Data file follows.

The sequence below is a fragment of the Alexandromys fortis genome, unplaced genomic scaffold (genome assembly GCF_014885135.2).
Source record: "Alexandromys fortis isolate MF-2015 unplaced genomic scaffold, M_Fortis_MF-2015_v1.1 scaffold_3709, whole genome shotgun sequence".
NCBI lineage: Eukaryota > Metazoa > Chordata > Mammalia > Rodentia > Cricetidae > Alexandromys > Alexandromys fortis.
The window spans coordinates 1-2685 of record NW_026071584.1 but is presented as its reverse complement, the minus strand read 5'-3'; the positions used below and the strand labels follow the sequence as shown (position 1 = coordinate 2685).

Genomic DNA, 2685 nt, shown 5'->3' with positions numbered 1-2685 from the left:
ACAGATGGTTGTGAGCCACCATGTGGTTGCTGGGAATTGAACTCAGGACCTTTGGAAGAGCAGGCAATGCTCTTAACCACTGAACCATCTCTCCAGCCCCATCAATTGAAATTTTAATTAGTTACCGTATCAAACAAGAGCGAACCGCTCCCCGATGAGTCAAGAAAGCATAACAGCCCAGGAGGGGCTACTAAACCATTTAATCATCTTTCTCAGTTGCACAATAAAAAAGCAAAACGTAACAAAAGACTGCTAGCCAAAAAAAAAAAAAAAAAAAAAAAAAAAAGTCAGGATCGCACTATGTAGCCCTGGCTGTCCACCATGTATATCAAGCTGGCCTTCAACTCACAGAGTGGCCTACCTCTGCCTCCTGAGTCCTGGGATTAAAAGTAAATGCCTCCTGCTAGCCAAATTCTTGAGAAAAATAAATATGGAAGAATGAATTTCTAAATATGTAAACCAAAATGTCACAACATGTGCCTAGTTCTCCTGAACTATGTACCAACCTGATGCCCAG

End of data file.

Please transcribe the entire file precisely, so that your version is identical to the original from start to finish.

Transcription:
The sequence below is a fragment of the Alexandromys fortis genome, unplaced genomic scaffold (genome assembly GCF_014885135.2).
Source record: "Alexandromys fortis isolate MF-2015 unplaced genomic scaffold, M_Fortis_MF-2015_v1.1 scaffold_3709, whole genome shotgun sequence".
NCBI lineage: Eukaryota > Metazoa > Chordata > Mammalia > Rodentia > Cricetidae > Alexandromys > Alexandromys fortis.
The window spans coordinates 1-2685 of record NW_026071584.1 but is presented as its reverse complement, the minus strand read 5'-3'; the positions used below and the strand labels follow the sequence as shown (position 1 = coordinate 2685).

Genomic DNA, 2685 nt, shown 5'->3' with positions numbered 1-2685 from the left:
ACAGATGGTTGTGAGCCACCATGTGGTTGCTGGGAATTGAACTCAGGACCTTTGGAAGAGCAGGCAATGCTCTTAACCACTGAACCATCTCTCCAGCCCCATCAATTGAAATTTTAATTAGTTACCGTATCAAACAAGAGCGAACCGCTCCCCGATGAGTCAAGAAAGCATAACAGCCCAGGAGGGGCTACTAAACCATTTAATCATCTTTCTCAGTTGCACAATAAAAAAGCAAAACGTAACAAAAGACTGCTAGCCAAAAAAAAAAAAAAAAAAAAAAAAAAAAGTCAGGATCGCACTATGTAGCCCTGGCTGTCCACCATGTATATCAAGCTGGCCTTCAACTCACAGAGTGGCCTACCTCTGCCTCCTGAGTCCTGGGATTAAAAGTAAATGCCTCCTGCTAGCCAAATTCTTGAGAAAAATAAATATGGAAGAATGAATTTCTAAATATGTAAACCAAAATGTCACAACATGTGCCTAGTTCTCCTGAACTATGTACCAACCTGATGCCCAG